There are two main types: solar pool heating systems and PV systems. The number of panels you’ll need depends on your pool’s size, and you can expect to spend between £881 and £3,002 for installation – though there are government incentives that may help offset costs.

All in all, for pool owners, it’s a sustainable and efficient choice.


The number of solar panels you’ll need to power a swimming pool varies depending on the pool’s size and your desired water temperature, but best practices recommend that you aim for a minimum panel coverage of at least 50% of your pool’s surface area.

Different equipment and local climate will also affect the number of panels required. It’s best to consult a professional for specific recommendations.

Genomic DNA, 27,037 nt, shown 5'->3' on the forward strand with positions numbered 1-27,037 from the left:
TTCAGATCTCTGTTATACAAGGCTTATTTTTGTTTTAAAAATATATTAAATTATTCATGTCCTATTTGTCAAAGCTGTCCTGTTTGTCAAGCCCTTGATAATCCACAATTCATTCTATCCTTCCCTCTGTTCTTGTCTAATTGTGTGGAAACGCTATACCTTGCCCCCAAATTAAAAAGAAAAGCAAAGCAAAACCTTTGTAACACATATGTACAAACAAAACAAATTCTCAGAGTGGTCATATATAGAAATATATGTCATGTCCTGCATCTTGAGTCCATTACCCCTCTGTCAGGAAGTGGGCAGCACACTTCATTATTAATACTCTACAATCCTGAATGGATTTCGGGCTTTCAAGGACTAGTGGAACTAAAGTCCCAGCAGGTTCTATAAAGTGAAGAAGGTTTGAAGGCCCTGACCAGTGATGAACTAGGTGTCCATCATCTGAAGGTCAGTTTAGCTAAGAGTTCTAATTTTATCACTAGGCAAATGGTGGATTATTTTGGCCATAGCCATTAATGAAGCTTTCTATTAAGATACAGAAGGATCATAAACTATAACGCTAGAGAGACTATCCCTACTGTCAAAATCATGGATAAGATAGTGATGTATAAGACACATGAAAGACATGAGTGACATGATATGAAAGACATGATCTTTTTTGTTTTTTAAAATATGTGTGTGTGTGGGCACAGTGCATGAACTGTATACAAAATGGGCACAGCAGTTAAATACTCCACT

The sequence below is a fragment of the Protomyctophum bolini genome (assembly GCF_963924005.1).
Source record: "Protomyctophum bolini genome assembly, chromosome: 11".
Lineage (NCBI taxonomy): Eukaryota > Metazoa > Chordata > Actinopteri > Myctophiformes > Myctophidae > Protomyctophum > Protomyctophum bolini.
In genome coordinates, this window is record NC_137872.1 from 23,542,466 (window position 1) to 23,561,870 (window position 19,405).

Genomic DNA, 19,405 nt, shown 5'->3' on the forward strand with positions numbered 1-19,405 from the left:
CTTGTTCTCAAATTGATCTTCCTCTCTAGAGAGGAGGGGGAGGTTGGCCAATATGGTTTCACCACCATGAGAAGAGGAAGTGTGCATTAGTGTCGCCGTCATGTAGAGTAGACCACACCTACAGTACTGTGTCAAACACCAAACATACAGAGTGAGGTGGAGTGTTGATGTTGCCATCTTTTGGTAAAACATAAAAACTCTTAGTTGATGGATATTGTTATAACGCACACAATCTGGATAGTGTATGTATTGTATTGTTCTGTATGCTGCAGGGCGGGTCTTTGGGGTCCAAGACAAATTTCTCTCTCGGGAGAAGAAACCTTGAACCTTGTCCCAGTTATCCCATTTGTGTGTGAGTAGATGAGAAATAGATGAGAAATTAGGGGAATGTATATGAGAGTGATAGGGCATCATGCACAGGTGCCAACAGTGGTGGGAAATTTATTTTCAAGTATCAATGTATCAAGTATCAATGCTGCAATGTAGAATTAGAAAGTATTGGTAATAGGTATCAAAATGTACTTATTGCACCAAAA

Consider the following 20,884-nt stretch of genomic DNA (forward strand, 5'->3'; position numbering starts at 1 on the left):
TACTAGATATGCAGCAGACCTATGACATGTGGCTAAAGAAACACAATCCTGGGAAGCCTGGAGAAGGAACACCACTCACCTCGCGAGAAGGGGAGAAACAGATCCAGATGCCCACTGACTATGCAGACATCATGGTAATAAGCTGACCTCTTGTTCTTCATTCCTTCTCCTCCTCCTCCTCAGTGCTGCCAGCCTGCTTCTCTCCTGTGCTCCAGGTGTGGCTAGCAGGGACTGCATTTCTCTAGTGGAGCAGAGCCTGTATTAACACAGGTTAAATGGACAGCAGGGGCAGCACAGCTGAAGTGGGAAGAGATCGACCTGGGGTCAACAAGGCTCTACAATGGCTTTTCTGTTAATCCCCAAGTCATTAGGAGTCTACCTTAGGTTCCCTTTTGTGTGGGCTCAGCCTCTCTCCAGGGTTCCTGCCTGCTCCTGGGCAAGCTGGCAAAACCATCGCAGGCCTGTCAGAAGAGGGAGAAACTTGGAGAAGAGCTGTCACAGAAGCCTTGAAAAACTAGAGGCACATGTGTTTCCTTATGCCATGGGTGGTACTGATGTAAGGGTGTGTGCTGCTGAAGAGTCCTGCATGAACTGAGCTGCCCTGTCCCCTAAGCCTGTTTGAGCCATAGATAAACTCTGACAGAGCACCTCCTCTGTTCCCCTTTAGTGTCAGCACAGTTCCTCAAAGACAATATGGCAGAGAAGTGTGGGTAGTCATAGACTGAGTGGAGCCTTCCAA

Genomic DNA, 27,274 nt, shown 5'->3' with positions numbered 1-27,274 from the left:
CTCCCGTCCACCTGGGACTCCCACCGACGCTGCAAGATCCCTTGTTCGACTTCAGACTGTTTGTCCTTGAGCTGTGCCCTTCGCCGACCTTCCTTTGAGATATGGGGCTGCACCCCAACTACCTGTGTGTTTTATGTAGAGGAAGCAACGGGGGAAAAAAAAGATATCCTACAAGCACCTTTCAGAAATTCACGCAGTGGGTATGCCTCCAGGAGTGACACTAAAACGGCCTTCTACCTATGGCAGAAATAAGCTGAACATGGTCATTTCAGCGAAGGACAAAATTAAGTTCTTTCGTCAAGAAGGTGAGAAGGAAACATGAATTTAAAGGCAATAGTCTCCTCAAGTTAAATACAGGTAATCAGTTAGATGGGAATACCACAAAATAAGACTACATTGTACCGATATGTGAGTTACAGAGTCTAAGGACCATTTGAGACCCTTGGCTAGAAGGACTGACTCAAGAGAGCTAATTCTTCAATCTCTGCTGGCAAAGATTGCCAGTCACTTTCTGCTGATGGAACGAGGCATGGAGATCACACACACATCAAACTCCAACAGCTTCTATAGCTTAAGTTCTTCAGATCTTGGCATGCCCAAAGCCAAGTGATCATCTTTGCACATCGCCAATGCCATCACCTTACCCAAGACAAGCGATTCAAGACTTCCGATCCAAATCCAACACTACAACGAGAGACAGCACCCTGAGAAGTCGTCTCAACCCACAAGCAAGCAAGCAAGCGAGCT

You can run a swimming pool entirely off solar panels by using PV panels to generate electricity for the pool’s pump and heater.

You can also use solar pool heating panels to directly heat the water. This setup makes your pool more sustainable and can save on energy costs.

The best solar panel for your pool depends on your specific needs and circumstances. Factors like local climate, pool size, and budget play a role.

To make the right choice, consult a solar professional for your unique situation and they can steer you toward the perfect solar solution.

Written by:
Since 2020, Melody has been immersed in writing about sustainability, ESG and climate action, drawing on her operational background in financial services and green investing. Her words have found homes in corporate publications scattered across the industry and, as a certified law geek, she's keen on dissecting the role of corporate accountability in climate action.